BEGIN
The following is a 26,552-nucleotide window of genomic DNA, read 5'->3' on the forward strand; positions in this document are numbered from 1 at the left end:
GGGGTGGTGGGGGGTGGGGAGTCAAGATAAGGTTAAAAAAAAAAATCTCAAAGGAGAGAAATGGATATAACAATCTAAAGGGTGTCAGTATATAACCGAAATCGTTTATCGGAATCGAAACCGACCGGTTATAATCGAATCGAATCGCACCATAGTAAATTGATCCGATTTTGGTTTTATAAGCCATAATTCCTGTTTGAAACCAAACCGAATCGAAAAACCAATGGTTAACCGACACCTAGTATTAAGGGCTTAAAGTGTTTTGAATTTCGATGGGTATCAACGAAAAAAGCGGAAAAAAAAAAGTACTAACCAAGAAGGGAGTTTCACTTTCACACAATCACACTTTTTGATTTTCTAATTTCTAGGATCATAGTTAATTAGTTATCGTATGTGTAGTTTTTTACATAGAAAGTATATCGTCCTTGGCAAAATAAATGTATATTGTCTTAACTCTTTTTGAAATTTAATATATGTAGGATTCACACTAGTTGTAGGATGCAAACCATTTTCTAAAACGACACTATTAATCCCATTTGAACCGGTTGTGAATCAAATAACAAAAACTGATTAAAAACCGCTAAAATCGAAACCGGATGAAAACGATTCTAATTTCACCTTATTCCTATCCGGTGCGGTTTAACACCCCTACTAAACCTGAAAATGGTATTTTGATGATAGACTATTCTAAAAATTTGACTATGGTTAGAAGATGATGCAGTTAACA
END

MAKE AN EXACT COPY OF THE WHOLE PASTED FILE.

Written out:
The following is a 26,552-nucleotide window of genomic DNA, read 5'->3' on the forward strand; positions in this document are numbered from 1 at the left end:
GGGGTGGTGGGGGGTGGGGAGTCAAGATAAGGTTAAAAAAAAAAATCTCAAAGGAGAGAAATGGATATAACAATCTAAAGGGTGTCAGTATATAACCGAAATCGTTTATCGGAATCGAAACCGACCGGTTATAATCGAATCGAATCGCACCATAGTAAATTGATCCGATTTTGGTTTTATAAGCCATAATTCCTGTTTGAAACCAAACCGAATCGAAAAACCAATGGTTAACCGACACCTAGTATTAAGGGCTTAAAGTGTTTTGAATTTCGATGGGTATCAACGAAAAAAGCGGAAAAAAAAAAGTACTAACCAAGAAGGGAGTTTCACTTTCACACAATCACACTTTTTGATTTTCTAATTTCTAGGATCATAGTTAATTAGTTATCGTATGTGTAGTTTTTTACATAGAAAGTATATCGTCCTTGGCAAAATAAATGTATATTGTCTTAACTCTTTTTGAAATTTAATATATGTAGGATTCACACTAGTTGTAGGATGCAAACCATTTTCTAAAACGACACTATTAATCCCATTTGAACCGGTTGTGAATCAAATAACAAAAACTGATTAAAAACCGCTAAAATCGAAACCGGATGAAAACGATTCTAATTTCACCTTATTCCTATCCGGTGCGGTTTAACACCCCTACTAAACCTGAAAATGGTATTTTGATGATAGACTATTCTAAAAATTTGACTATGGTTAGAAGATGATGCAGTTAACA